More than half of Americans would support educators going on strike to protest unsafe working conditions at schools, a new HuffPost/YouGov survey finds. The survey comes as teachers unions around the country have started taking action to protest school reopening plans in their districts.
According to the survey, 55% of Americans would either strongly or somewhat support teachers going on strike because they feel school conditions are unsafe. Only 31% of Americans would oppose such actions, and 14% said they’re unsure.
In July, the American Federation of Teachers, one of the nation’s major national teachers unions, announced it would back such actions as a last resort and on a case-by-case basis.
“If authorities don’t protect the safety and health of those we represent and those we serve, as our executive council voted last week, nothing is off the table,” Randi Weingarten, president of the AFT, said during the union’s annual convention. The union represents around 1.7 million members.
Since that time, Arizona teachers held a sickout over concerns about the safety of their classrooms and Detroit teachers voted to allow union leadership to call a strike if their safety demands went unmet. In New York City, the largest school district in the country, teachers discussed voting to authorize a strike before reaching a deal with City Hall. While these teachers were threatening to abandon their classrooms if key safety conditions went unmet, Mayor Bill de Blasio made clear his displeasure. “Unless folks have a medical accommodation, their job is to come in and serve our kids,” he said at the time.
Generally, those with and without school-age kids both indicated they would support striking teachers. A 61% majority of those with school-age kids said they would support these actions, compared to a smaller 53% of those without school-age kids. There was no difference in opposition, with those without children more likely to say they were unsure.
Instead, the issue was highly partisan. While 78% of Democrats said they would strongly or somewhat support striking teachers, only 37% of Republicans said the same. Roughly half of Republicans said they would strongly or somewhat oppose such actions.
Additionally, 56% of Republicans said they think teachers should be required to teach in-person this fall, compared to only 17% of Democrats.
Most Americans still said they think schools should only partially reopen or be closed this fall. About one-fifth of Americans say they think schools should fully reopen, a number that’s largely unchanged since a July HuffPost/YouGov survey. Another 26% currently say schools should partially reopen, with 38% saying they should remain online-only or closed.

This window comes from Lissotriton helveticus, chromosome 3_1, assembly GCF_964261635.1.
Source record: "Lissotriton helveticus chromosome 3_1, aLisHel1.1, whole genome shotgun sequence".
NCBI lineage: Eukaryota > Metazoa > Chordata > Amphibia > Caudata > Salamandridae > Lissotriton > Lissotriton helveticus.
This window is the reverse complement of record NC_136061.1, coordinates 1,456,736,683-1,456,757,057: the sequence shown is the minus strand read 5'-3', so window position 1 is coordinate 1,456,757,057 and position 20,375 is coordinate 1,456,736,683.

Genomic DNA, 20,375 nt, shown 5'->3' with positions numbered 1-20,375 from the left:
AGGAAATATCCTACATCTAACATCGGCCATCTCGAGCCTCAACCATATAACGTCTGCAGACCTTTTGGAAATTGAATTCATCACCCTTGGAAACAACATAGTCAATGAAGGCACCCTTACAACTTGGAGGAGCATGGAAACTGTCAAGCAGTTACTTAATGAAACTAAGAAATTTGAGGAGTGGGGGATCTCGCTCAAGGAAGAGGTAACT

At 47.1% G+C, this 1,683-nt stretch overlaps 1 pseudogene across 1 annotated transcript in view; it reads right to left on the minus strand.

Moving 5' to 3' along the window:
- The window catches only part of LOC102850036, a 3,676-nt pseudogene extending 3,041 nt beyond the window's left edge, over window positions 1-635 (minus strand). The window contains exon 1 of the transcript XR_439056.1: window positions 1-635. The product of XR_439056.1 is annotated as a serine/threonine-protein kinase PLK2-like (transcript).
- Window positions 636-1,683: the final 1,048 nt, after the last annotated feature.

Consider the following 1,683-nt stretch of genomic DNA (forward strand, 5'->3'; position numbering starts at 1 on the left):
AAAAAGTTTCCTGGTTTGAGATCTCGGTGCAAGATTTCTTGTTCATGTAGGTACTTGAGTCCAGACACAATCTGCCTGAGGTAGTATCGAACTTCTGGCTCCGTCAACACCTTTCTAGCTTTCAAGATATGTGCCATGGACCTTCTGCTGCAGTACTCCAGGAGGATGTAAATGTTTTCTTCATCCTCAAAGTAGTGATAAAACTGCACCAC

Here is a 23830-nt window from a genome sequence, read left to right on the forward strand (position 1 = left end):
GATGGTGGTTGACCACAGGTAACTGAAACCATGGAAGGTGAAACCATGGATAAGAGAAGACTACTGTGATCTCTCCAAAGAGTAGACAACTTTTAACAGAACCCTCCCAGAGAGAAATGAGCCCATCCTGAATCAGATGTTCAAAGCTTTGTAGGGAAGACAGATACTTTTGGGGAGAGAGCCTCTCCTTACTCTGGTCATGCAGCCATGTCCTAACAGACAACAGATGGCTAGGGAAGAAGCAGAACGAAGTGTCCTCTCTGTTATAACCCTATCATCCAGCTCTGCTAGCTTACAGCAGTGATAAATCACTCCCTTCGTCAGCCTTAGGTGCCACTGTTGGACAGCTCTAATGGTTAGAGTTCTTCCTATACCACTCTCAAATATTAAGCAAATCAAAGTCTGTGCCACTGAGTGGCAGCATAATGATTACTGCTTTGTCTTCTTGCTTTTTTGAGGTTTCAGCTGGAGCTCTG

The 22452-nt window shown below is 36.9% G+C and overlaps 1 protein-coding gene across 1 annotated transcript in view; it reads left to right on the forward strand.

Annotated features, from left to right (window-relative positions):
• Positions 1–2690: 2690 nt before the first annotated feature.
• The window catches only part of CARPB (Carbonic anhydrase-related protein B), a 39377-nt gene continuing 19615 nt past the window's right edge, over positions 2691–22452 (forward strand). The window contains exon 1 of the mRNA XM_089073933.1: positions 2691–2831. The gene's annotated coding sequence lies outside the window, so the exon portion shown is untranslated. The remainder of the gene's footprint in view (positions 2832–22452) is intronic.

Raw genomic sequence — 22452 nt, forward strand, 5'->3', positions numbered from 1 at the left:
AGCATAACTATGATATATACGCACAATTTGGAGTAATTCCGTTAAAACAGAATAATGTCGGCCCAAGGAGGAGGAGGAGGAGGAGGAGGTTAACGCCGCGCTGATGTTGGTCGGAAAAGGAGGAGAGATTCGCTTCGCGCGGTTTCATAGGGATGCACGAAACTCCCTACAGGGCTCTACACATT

Both Republicans and Democrats report similarly positive views of teachers, with 63% and 64%, respectively, rating their local teachers as good or excellent. Another 19% of Republicans, and one-quarter of Democrats, rate their local public school teachers as fair or poor.
About half of school districts around the country reopened fully in-person this year, per research from the Center on Reinventing Public Education. However, rural and affluent districts were more likely to open.
Use the widget below to further explore the results of the HuffPost/YouGov survey, using the menu at the top to select survey questions and the buttons at the bottom to filter the data by subgroups:
The HuffPost/YouGov poll consisted of 1,000 completed interviews conducted Sept. 1-3 among U.S. adults, using a sample selected from YouGov’s opt-in online panel to match the demographics and other characteristics of the adult U.S. population.
HuffPost has teamed up with YouGov to conduct daily opinion polls. You can learn more about this project and take part in YouGov’s nationally representative opinion polling. More details on the polls’ methodology are available here.
Most surveys report a margin of error that represents some but not all potential survey errors. YouGov’s reports include a model-based margin of error, which rests on a specific set of statistical assumptions about the selected sample rather than the standard methodology for random probability sampling. If these assumptions are wrong, the model-based margin of error may also be inaccurate. Click here for a more detailed explanation of the model-based margin of error.
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